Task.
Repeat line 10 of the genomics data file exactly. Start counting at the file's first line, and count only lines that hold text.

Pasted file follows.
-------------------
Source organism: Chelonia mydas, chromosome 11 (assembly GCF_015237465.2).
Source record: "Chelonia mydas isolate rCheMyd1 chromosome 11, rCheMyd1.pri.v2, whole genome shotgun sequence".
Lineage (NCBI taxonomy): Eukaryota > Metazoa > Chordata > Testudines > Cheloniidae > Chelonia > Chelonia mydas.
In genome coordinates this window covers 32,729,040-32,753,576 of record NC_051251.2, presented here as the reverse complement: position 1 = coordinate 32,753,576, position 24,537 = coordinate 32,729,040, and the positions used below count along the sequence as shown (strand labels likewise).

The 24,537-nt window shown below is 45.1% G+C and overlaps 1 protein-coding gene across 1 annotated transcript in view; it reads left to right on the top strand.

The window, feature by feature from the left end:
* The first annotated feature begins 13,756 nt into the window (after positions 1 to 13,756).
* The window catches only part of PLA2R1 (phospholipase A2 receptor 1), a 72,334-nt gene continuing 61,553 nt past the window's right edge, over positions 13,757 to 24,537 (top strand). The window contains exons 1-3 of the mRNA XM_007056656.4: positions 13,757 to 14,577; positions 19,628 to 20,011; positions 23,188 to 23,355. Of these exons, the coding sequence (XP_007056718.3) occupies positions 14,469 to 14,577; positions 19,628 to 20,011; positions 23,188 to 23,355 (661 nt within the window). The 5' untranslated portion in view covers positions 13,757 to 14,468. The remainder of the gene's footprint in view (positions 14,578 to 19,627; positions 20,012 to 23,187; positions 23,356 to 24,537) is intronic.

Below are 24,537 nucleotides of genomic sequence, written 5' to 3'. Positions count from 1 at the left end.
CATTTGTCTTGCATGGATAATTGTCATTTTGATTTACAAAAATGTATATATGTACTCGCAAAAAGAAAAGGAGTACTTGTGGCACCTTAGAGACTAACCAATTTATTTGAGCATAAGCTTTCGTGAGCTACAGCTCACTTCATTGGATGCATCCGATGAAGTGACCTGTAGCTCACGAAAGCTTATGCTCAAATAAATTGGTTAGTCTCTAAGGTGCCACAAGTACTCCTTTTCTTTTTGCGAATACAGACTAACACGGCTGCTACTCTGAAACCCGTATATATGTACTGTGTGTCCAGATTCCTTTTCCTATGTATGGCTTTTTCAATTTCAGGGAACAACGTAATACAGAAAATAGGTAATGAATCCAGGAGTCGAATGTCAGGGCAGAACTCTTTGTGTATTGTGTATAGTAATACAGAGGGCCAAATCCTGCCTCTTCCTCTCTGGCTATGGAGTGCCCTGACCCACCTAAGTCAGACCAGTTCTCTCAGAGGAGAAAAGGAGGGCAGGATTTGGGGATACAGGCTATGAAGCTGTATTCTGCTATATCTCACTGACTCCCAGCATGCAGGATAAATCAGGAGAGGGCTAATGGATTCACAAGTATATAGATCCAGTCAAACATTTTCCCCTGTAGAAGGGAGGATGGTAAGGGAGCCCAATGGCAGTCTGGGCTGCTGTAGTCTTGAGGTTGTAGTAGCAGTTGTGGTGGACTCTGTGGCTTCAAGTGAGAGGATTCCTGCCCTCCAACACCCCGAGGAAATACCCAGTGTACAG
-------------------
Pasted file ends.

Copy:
CATTTGTCTTGCATGGATAATTGTCATTTTGATTTACAAAAATGTATATATGTACTCGCAAAAAGAAAAGGAGTACTTGTGGCACCTTAGAGACTAACCAATTTATTTGAGCATAAGCTTTCGTGAGCTACAGCTCACTTCATTGGATGCATCCGATGAAGTGACCTGTAGCTCACGAAAGCTTATGCTCAAATAAATTGGTTAGTCTCTAAGGTGCCACAAGTACTCCTTTTCTTTTTGCGAATACAGACTAACACGGCTGCTACTCTGAAACCCGTATATATGTACTGTGTGTCCAGATTCCTTTTCCTATGTATGGCTTTTTCAATTTCAGGGAACAACGTAATACAGAAAATAGGTAATGAATCCAGGAGTCGAATGTCAGGGCAGAACTCTTTGTGTATTGTGTATAGTAATACAGAGGGCCAAATCCTGCCTCTTCCTCTCTGGCTATGGAGTGCCCTGACCCACCTAAGTCAGACCAGTTCTCTCAGAGGAGAAAAGGAGGGCAGGATTTGGGGATACAGGCTATGAAGCTGTATTCTGCTATATCTCACTGACTCCCAGCATGCAGGATAAATCAGGAGAGGGCTAATGGATTCACAAGTATATAGATCCAGTCAAACATTTTCCCCTGTAGAAGGGAGGATGGTAAGGGAGCCCAATGGCAGTCTGGGCTGCTGTAGTCTTGAGGTTGTAGTAGCAGTTGTGGTGGACTCTGTGGCTTCAAGTGAGAGGATTCCTGCCCTCCAACACCCCGAGGAAATACCCAGTGTACAG